Mark Broxmeyer, a real estate businessman, political fundraiser and Long Island's largest residential landlord, died Tuesday after battling pancreatic cancer for more than a year. He was 61.
The family business began in 1974 when Broxmeyer bought a 256-unit apartment building in Commack that was in a good location but poorly managed, said his son.
"He didn't have much at all. He took a risk on himself and it paid off," said Michael Broxmeyer, who joined the company in 1995 as a partner.
Born on Jan. 5, 1949, in Westchester, Broxmeyer received his bachelor's degree from Hofstra College. After graduation, he stayed on Long Island and started the real estate business, which his mother and two brothers helped him manage.
In addition to raising money for Republican candidates in local, state and national campaigns, including those of George H.W. Bush, George W. Bush, and Arizona Sen. John McCain, Broxmeyer tried to buy the major league baseball team that was the Montreal Expos.
He served on several boards, including those of the North Shore-Long Island Jewish Health System, the United Nations Development Corp. and the Federal Home Loan Bank of New York. He was also the national chairman of the Jewish Institute for National Security Affairs (JINSA), a Washington, D.C.-based think tank.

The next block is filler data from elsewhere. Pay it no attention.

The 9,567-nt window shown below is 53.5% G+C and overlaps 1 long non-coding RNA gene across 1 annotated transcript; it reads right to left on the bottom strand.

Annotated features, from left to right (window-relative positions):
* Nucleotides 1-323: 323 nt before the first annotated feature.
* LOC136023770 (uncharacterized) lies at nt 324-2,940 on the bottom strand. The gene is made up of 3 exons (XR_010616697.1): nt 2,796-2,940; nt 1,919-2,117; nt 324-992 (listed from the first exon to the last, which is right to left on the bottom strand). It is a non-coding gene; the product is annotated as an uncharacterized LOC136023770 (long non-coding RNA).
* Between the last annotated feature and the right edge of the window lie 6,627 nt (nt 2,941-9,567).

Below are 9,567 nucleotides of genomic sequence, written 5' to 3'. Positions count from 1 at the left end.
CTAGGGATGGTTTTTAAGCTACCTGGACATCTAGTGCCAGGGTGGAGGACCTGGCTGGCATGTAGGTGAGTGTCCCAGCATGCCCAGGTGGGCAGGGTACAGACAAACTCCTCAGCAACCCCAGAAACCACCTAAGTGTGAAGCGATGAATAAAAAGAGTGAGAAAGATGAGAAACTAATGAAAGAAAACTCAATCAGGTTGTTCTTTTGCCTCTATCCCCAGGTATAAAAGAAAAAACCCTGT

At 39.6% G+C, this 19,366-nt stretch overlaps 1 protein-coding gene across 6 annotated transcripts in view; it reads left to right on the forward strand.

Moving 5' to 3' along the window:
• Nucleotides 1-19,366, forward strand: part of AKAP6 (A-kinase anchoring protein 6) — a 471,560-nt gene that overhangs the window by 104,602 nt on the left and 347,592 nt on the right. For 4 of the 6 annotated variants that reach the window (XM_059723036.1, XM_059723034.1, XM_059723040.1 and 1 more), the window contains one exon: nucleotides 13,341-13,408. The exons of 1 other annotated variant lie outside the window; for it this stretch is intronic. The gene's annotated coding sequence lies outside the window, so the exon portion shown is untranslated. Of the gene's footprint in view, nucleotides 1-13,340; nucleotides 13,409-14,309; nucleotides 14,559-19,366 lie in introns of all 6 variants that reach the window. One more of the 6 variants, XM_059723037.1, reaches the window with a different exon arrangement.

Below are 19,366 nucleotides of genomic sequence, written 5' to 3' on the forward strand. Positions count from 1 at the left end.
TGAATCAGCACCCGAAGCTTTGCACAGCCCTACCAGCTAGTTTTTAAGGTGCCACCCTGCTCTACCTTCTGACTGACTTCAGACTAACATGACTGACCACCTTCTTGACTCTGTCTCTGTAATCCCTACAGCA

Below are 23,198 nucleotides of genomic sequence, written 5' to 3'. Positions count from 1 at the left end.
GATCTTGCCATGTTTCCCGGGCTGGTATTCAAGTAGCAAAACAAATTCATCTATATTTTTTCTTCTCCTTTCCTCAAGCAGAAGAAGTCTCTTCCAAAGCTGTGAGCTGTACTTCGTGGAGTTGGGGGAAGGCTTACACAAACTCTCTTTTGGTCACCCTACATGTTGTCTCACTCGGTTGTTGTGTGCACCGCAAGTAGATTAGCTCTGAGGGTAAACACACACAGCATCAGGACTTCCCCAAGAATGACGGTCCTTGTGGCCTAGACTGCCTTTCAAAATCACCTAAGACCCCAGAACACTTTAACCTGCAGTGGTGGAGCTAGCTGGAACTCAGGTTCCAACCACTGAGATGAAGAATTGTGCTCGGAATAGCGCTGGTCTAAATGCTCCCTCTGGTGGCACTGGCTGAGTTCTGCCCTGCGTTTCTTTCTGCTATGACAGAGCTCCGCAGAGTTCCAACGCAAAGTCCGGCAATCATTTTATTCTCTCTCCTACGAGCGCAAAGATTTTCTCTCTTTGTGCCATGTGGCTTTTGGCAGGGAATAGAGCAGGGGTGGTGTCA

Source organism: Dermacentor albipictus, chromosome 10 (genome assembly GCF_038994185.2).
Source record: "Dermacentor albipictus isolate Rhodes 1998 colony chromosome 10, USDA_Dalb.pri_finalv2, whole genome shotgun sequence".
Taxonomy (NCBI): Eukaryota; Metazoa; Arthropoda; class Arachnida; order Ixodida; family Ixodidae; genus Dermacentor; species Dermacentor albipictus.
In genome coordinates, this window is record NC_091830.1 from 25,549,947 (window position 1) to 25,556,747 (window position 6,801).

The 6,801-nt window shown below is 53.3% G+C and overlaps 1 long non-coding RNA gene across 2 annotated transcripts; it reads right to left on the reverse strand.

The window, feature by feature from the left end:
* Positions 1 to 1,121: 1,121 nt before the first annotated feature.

"For more than a decade, Mark was the rock upon which JINSA rested. His selfless commitment to the organization's welfare and his unparalleled, visionary leadership brought JINSA to new heights," said Tom Neumann, the group's executive director.
In addition to his son, Broxmeyer is survived by his wife, Tracy Broxmeyer of Upper Brookville; two other sons, Evan Broxmeyer of Kings Park and Daniel Broxmeyer of Upper Brookville; two daughters, Rebecca Broxmeyer and Marissa Broxmeyer, both of Upper Brookville; his mother, Murial Broxmeyer of Port Washington; a brother, Gary Broxmeyer of Upper Brookville, and five grandchildren. He was predeceased by another brother, Neal Broxmeyer.
In lieu of flowers, his family asked that donations be made to New York-Presbyterian Hospital, directing the money to go to Dr. Robert Fine Research Fund.